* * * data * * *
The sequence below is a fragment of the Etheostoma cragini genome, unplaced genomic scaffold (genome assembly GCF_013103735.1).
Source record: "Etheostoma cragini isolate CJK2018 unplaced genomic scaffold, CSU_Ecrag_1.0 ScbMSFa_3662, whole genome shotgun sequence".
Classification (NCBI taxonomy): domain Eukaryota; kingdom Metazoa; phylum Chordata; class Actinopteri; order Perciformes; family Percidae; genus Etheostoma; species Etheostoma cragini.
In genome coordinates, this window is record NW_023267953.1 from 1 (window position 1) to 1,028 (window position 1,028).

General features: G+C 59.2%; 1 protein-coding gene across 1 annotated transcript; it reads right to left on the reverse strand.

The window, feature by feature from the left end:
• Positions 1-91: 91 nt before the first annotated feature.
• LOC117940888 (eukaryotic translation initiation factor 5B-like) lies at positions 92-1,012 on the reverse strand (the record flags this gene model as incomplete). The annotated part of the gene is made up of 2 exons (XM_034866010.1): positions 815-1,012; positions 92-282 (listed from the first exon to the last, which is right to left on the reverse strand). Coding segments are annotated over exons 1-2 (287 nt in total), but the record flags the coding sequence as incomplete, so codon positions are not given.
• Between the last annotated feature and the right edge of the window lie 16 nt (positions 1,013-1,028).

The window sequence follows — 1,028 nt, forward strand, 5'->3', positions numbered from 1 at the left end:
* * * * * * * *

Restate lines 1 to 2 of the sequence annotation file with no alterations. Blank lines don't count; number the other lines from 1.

The sequence below is a fragment of the Etheostoma cragini genome, unplaced genomic scaffold (genome assembly GCF_013103735.1).
Source record: "Etheostoma cragini isolate CJK2018 unplaced genomic scaffold, CSU_Ecrag_1.0 ScbMSFa_3662, whole genome shotgun sequence".